Martin clearly intends to disrupt (and therefore dissatisfy) our expectations about what a narrative should do. However, there’s only so much of that that I think can stick. Once a reader figures out what Martin’s doing, the project gets rather dull (fourth book in particular)—we’re repeatedly asked to care about characters that we can expect to die at any second; Martin seems more interested in describing clothes and food and drink than getting down to the schemes and mysteries that make the first three books so engaging.
I understand the fantasy he’s disrupting in deconstructive terms: authority (its metonymy in crowns, thrones, swords, armies, dragons, etc.) is always displaced; there is no conclusive “ending,” despite what we are asked to believe (Return of the Queen; Winter Is Coming; White Walkers Are Coming; New Gods, etc.). The story started in media res and will end in media res.For me, this is engaging from a theoretical standpoint, but as a reader (and a reader who wants to read, like, *everything*) so much of ASOIAF comes across as the act of a plate-spinner, a bag of entertaining tricks that distract you from the fact that there’s nothing beyond the act itself.
But I’ll almost undoubtedly read the sixth one if he ever finishes it.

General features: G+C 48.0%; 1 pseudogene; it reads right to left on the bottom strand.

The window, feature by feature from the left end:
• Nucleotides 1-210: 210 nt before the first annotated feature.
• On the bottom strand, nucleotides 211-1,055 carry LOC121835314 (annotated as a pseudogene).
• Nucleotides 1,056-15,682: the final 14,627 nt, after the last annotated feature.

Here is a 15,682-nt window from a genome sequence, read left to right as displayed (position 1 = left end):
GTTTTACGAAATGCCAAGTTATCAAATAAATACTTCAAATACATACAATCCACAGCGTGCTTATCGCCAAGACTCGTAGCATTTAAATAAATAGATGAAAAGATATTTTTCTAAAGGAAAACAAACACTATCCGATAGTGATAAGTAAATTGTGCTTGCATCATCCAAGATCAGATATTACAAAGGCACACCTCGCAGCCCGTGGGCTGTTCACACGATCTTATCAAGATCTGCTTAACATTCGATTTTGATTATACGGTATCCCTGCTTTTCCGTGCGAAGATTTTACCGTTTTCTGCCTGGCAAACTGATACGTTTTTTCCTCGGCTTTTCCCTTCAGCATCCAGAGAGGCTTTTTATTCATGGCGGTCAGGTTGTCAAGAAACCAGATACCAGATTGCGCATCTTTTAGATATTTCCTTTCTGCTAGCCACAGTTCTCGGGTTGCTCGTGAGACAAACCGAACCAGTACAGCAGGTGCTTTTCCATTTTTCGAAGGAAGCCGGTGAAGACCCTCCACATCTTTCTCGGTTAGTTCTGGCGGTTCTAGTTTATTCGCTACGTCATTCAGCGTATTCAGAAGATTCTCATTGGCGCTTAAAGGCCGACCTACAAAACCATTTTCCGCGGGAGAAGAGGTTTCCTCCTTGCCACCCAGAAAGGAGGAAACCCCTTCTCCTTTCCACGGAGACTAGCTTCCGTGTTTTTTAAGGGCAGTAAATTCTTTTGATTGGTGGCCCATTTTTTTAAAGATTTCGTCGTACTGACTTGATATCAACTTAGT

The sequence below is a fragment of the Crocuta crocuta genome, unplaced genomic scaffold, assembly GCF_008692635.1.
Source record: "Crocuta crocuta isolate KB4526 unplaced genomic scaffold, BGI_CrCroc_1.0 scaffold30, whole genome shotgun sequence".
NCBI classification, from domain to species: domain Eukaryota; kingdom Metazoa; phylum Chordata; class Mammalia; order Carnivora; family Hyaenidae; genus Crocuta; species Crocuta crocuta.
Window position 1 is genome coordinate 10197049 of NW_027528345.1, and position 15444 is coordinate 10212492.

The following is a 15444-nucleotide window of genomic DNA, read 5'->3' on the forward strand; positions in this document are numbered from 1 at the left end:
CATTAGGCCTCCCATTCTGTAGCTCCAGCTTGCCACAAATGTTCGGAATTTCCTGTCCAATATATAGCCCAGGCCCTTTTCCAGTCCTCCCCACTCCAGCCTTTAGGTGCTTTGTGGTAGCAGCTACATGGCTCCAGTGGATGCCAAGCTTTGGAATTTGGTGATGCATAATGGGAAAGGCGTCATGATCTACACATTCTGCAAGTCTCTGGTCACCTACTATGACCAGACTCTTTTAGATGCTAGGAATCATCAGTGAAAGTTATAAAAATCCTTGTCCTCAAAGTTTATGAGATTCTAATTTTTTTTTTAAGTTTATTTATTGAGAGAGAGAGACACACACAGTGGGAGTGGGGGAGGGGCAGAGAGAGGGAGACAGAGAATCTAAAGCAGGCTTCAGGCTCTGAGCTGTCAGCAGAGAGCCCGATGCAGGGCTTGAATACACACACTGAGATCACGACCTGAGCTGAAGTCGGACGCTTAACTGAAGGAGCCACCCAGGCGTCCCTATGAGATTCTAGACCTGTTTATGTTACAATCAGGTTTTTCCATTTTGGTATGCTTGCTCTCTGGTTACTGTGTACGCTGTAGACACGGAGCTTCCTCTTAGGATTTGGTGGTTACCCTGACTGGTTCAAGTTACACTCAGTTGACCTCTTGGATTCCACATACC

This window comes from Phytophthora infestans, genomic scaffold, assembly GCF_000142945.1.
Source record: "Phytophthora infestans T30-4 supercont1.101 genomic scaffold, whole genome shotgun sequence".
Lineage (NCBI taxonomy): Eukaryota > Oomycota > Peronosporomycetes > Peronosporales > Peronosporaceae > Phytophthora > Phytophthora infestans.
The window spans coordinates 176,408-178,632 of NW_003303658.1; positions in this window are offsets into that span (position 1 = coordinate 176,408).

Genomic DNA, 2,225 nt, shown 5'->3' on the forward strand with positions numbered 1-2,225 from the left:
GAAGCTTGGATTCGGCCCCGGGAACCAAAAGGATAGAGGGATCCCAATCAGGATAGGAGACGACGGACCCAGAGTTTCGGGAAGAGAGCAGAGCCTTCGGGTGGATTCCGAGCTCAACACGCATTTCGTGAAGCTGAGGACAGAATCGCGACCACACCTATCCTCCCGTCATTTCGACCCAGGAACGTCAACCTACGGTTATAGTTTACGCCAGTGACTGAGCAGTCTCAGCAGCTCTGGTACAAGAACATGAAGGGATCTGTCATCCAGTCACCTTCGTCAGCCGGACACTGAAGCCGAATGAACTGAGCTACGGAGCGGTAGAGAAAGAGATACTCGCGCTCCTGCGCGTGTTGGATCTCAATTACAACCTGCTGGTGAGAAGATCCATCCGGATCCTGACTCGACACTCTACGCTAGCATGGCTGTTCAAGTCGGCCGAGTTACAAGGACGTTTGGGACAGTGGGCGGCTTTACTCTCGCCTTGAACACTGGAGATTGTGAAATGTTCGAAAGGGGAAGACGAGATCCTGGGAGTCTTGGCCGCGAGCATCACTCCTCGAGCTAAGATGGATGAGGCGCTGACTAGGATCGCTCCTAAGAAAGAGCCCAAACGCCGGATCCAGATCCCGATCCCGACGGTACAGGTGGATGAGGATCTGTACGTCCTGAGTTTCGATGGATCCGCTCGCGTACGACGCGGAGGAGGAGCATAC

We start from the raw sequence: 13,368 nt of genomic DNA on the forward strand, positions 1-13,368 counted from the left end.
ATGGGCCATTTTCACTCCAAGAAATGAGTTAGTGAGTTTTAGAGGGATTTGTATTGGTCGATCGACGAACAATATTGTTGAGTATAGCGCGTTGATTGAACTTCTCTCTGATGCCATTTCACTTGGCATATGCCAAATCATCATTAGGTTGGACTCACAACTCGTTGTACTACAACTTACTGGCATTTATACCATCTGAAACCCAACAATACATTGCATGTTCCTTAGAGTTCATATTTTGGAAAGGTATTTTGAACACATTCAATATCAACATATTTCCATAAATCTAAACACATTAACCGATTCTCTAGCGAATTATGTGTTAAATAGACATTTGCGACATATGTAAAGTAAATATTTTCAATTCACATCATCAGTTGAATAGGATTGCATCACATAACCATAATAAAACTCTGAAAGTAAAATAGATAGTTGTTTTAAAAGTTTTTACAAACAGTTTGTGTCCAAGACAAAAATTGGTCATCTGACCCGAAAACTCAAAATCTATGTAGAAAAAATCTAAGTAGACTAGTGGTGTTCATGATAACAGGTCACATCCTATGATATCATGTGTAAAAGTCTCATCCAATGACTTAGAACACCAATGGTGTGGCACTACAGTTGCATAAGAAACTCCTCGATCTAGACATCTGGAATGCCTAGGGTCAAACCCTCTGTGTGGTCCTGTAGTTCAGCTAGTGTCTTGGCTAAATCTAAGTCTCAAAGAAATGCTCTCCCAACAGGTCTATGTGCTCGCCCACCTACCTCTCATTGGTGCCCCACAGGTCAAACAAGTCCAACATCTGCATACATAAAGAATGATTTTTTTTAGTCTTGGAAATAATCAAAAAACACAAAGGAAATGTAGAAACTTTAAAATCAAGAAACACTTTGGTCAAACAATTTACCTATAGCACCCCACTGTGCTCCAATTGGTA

Fantasy gets a bad rap. While science-fiction has enjoyed something of a restoration of sanctified hipness in recent years, thanks in part to the genre-bending efforts of authors like David Foster Wallace and Jonathan Lethem, as well as a reappraisal of the works of authors like Philip K. Dick and Margaret Atwood, novels that find themselves classified in the fantasy genre can often be outright dismissed as having no artistic or literary merit. Amazingly, even the work of king daddy J.R.R. Tolkien still finds itself in need of critical defense from time to time. And while fantasy certainly has more than its fair share of rote genre exercises, including countless copycat cash-ins, it’s also an imaginative space buzzing with invention and the capacity for social commentary. Sandra McDonald’s Diana Comet and Other Improbable Stories exemplifies the best kind of invention and social commentary that we might expect from post-modern fantasy.